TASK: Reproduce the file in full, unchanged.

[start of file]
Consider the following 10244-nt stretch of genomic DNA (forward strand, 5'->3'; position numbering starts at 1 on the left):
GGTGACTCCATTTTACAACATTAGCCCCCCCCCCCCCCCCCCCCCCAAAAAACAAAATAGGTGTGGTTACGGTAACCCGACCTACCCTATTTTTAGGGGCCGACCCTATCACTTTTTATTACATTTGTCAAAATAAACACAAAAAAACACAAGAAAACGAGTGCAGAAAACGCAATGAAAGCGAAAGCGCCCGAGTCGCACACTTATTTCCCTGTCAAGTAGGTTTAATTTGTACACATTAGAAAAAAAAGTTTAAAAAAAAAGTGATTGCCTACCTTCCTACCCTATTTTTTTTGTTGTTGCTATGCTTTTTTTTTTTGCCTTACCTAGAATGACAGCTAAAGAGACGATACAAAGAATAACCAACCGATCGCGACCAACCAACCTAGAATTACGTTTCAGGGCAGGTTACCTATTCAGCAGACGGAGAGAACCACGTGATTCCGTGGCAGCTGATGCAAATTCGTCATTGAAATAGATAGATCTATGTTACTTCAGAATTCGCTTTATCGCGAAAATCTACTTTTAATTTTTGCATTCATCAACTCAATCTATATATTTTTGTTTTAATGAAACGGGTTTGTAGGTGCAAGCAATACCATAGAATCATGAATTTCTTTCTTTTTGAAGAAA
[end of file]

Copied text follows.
Consider the following 10244-nt stretch of genomic DNA (forward strand, 5'->3'; position numbering starts at 1 on the left):
GGTGACTCCATTTTACAACATTAGCCCCCCCCCCCCCCCCCCCCCCAAAAAACAAAATAGGTGTGGTTACGGTAACCCGACCTACCCTATTTTTAGGGGCCGACCCTATCACTTTTTATTACATTTGTCAAAATAAACACAAAAAAACACAAGAAAACGAGTGCAGAAAACGCAATGAAAGCGAAAGCGCCCGAGTCGCACACTTATTTCCCTGTCAAGTAGGTTTAATTTGTACACATTAGAAAAAAAAGTTTAAAAAAAAAGTGATTGCCTACCTTCCTACCCTATTTTTTTTGTTGTTGCTATGCTTTTTTTTTTTGCCTTACCTAGAATGACAGCTAAAGAGACGATACAAAGAATAACCAACCGATCGCGACCAACCAACCTAGAATTACGTTTCAGGGCAGGTTACCTATTCAGCAGACGGAGAGAACCACGTGATTCCGTGGCAGCTGATGCAAATTCGTCATTGAAATAGATAGATCTATGTTACTTCAGAATTCGCTTTATCGCGAAAATCTACTTTTAATTTTTGCATTCATCAACTCAATCTATATATTTTTGTTTTAATGAAACGGGTTTGTAGGTGCAAGCAATACCATAGAATCATGAATTTCTTTCTTTTTGAAGAAA